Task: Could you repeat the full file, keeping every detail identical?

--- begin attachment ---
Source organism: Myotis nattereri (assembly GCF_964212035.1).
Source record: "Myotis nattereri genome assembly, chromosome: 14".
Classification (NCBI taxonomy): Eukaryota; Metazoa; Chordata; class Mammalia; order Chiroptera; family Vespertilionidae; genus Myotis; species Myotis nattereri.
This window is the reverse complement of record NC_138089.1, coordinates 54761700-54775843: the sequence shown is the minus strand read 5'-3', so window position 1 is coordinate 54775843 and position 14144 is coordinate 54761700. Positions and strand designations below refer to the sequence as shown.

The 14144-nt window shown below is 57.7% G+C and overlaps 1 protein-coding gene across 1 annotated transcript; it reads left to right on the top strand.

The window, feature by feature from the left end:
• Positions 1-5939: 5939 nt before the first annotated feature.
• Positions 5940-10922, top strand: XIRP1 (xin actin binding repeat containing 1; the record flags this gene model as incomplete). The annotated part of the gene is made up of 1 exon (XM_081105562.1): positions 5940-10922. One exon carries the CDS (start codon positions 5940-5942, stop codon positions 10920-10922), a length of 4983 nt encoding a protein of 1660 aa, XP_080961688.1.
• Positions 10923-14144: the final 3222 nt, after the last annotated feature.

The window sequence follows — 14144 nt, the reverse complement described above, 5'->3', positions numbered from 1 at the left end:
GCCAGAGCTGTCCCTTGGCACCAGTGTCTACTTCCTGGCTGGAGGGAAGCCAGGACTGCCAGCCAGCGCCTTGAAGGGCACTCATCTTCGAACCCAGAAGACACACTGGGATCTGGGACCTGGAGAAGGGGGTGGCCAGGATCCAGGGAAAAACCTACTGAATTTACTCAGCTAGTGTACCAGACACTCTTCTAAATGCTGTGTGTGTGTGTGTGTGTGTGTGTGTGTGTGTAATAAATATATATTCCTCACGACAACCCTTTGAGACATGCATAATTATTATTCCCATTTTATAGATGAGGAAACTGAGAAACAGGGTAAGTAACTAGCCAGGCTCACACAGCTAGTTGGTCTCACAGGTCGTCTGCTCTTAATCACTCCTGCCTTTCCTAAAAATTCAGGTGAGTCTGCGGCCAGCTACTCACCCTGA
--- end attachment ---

Source organism: Myotis nattereri (assembly GCF_964212035.1).
Source record: "Myotis nattereri genome assembly, chromosome: 14".
Classification (NCBI taxonomy): Eukaryota; Metazoa; Chordata; class Mammalia; order Chiroptera; family Vespertilionidae; genus Myotis; species Myotis nattereri.
This window is the reverse complement of record NC_138089.1, coordinates 54761700-54775843: the sequence shown is the minus strand read 5'-3', so window position 1 is coordinate 54775843 and position 14144 is coordinate 54761700. Positions and strand designations below refer to the sequence as shown.

The 14144-nt window shown below is 57.7% G+C and overlaps 1 protein-coding gene across 1 annotated transcript; it reads left to right on the top strand.

The window, feature by feature from the left end:
• Positions 1-5939: 5939 nt before the first annotated feature.
• Positions 5940-10922, top strand: XIRP1 (xin actin binding repeat containing 1; the record flags this gene model as incomplete). The annotated part of the gene is made up of 1 exon (XM_081105562.1): positions 5940-10922. One exon carries the CDS (start codon positions 5940-5942, stop codon positions 10920-10922), a length of 4983 nt encoding a protein of 1660 aa, XP_080961688.1.
• Positions 10923-14144: the final 3222 nt, after the last annotated feature.

The window sequence follows — 14144 nt, the reverse complement described above, 5'->3', positions numbered from 1 at the left end:
GCCAGAGCTGTCCCTTGGCACCAGTGTCTACTTCCTGGCTGGAGGGAAGCCAGGACTGCCAGCCAGCGCCTTGAAGGGCACTCATCTTCGAACCCAGAAGACACACTGGGATCTGGGACCTGGAGAAGGGGGTGGCCAGGATCCAGGGAAAAACCTACTGAATTTACTCAGCTAGTGTACCAGACACTCTTCTAAATGCTGTGTGTGTGTGTGTGTGTGTGTGTGTGTGTGTAATAAATATATATTCCTCACGACAACCCTTTGAGACATGCATAATTATTATTCCCATTTTATAGATGAGGAAACTGAGAAACAGGGTAAGTAACTAGCCAGGCTCACACAGCTAGTTGGTCTCACAGGTCGTCTGCTCTTAATCACTCCTGCCTTTCCTAAAAATTCAGGTGAGTCTGCGGCCAGCTACTCACCCTGA